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Smoked BB Ribs were not smoky tasting

nozob1nozob1 Posts: 43
edited June 2012 in Pork
Tried smoking pork BB ribs with a dry rub yesterday for the first time.  Used the plate setter, feet up, then used a rib rack.  (well..the "rib rack" was the rack that came with a quality roasting pan I had.  Looked the same and works the same!  So..why not!  :)

Used BGE's cherry woodchips.  Soaked them over night.  Got the egg to 250, sprinkled on the chips, circular  as the CD suggested. I drained them using my hands.  The temp dropped to nothing and was taking quite a bit to go back to the 250.  

I did not want to put the ribs on until it got back to 250, so I opened the vents quite a bit to make it heat up quicker.  But I did notice by doing this, I was losing all of that beautiful smoke...it was was going out into the air!  Abt 30 mins or so later, it got up to 250, adjusted the vents to keep it at that temp. Just abt shut them down to do this.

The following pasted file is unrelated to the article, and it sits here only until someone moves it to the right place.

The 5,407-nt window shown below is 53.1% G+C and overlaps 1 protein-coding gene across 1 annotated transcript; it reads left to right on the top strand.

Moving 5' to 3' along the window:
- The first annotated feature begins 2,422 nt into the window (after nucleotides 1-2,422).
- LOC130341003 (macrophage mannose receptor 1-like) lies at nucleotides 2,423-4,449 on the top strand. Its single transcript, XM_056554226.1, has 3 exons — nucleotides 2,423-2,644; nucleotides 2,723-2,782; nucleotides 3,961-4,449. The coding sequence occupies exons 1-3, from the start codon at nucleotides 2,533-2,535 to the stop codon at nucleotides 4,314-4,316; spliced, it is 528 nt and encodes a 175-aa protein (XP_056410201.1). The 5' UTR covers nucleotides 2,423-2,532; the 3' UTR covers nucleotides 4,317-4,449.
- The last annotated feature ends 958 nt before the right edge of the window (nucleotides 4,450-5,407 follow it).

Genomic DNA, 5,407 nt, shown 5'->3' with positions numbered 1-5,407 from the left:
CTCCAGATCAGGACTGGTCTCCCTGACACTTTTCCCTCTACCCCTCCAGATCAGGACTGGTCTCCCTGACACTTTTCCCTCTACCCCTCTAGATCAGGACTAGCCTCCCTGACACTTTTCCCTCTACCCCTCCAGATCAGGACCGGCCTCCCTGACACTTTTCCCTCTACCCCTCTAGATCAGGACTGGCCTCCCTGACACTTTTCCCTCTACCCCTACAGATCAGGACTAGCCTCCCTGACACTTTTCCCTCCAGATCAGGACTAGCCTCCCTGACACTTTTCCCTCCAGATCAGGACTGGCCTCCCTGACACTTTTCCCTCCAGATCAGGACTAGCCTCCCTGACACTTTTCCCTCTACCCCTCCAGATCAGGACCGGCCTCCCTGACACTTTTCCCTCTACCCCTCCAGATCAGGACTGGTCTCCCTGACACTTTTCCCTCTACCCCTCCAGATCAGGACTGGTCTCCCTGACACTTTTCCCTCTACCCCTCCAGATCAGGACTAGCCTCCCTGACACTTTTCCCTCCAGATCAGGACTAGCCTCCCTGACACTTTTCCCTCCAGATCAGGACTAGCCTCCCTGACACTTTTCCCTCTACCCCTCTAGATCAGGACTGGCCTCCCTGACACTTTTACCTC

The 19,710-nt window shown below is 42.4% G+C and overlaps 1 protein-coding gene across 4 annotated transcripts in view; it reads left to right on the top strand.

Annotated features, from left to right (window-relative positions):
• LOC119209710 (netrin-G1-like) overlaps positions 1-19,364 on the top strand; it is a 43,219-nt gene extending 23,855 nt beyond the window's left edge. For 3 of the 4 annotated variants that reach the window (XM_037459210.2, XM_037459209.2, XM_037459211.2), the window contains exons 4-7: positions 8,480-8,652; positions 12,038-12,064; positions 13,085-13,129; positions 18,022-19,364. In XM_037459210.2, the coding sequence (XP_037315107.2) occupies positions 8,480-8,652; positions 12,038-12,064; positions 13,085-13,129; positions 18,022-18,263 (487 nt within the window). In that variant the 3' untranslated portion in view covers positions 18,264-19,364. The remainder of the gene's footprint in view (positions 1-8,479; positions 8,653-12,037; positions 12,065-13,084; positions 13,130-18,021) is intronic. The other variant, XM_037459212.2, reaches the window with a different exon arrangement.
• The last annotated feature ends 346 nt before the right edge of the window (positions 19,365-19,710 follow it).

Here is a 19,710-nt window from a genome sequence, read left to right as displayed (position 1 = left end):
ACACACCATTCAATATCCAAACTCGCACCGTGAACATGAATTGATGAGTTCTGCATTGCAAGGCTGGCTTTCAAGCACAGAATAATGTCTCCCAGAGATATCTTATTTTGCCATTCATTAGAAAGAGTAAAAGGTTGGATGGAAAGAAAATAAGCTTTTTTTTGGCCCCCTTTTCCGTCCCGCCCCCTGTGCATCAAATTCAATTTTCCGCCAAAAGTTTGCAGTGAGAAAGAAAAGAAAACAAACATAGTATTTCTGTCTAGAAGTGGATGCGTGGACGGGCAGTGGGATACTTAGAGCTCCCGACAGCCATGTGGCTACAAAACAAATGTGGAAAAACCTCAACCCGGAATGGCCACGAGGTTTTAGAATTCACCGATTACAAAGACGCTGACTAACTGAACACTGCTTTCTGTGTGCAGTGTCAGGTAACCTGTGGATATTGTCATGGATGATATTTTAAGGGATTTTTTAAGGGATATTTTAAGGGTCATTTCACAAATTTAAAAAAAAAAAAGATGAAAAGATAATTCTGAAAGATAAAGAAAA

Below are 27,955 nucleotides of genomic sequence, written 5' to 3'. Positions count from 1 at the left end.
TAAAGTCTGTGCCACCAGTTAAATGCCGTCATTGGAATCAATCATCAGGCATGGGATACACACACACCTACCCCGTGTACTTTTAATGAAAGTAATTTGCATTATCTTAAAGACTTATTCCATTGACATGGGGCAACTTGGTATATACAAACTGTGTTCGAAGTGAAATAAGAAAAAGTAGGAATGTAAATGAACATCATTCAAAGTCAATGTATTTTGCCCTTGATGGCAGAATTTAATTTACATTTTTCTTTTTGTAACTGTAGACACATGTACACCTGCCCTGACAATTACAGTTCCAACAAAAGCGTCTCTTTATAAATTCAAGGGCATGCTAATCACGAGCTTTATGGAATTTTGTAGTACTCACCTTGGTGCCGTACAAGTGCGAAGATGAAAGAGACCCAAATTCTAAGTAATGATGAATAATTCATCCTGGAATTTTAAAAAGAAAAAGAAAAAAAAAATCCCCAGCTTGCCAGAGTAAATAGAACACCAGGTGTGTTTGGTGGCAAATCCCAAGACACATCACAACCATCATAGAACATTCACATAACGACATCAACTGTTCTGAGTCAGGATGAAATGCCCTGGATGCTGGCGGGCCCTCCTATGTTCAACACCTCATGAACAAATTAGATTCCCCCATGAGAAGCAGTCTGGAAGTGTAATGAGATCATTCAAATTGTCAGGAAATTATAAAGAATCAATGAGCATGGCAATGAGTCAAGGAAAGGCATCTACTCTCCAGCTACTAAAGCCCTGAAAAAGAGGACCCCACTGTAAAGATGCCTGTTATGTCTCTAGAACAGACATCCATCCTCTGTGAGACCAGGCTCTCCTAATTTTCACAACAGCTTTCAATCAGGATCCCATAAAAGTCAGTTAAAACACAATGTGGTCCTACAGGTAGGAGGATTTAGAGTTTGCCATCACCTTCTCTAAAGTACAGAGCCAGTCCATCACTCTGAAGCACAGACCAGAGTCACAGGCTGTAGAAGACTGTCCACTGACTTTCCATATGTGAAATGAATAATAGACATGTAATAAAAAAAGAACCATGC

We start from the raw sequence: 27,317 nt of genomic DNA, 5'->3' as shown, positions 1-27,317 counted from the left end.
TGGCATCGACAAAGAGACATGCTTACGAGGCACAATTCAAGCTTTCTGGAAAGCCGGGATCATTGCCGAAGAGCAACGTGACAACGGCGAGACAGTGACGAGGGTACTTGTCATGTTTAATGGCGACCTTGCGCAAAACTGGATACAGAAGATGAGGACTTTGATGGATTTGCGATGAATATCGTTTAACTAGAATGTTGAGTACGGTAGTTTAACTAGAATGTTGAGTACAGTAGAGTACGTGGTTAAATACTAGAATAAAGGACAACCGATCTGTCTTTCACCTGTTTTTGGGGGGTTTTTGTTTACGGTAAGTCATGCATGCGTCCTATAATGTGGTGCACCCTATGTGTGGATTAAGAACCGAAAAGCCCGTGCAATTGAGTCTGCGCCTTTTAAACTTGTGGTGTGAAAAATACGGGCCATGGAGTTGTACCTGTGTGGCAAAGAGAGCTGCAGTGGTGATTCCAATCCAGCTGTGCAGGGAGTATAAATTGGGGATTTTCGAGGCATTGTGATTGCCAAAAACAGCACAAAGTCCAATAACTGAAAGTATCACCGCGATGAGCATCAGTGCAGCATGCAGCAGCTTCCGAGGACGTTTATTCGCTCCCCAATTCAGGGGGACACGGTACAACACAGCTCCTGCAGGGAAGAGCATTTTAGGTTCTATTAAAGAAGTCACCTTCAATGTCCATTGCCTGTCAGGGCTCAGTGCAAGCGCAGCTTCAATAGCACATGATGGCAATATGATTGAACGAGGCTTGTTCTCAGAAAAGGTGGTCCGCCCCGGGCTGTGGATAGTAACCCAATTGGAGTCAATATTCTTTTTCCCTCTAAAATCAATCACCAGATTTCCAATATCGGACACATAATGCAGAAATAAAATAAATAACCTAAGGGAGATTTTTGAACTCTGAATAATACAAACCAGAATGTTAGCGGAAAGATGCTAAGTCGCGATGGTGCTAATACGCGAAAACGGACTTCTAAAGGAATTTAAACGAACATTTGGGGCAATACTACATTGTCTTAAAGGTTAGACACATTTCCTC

3 hrs later, Ribs came out great!  Moist, tender..but not the heavier, good smoky flavor that I love.  What did I do wrong? I am guessing:

Should I have put the ribs on as soon as I put on the chips and been patient withthe temp going up to 250?

Was I wrong in opening the vents to get the temp back to 250 (losing all of that smoke as it was heating up) ? 

Should I drain the wood by using a strainer to get most of the water out rather than using my hands?

How do I add more wood chips during the smoking?

Comments

  • ShiffShiff Posts: 1,578
    Soaking is not needed, but chips burn out faster than chunks.  See if you can find wood chunks and give them a try next time.    If you want to use chips, and them in layers as you add charcoal.  That will keep some of them from burning up until that part of the charcoal lights.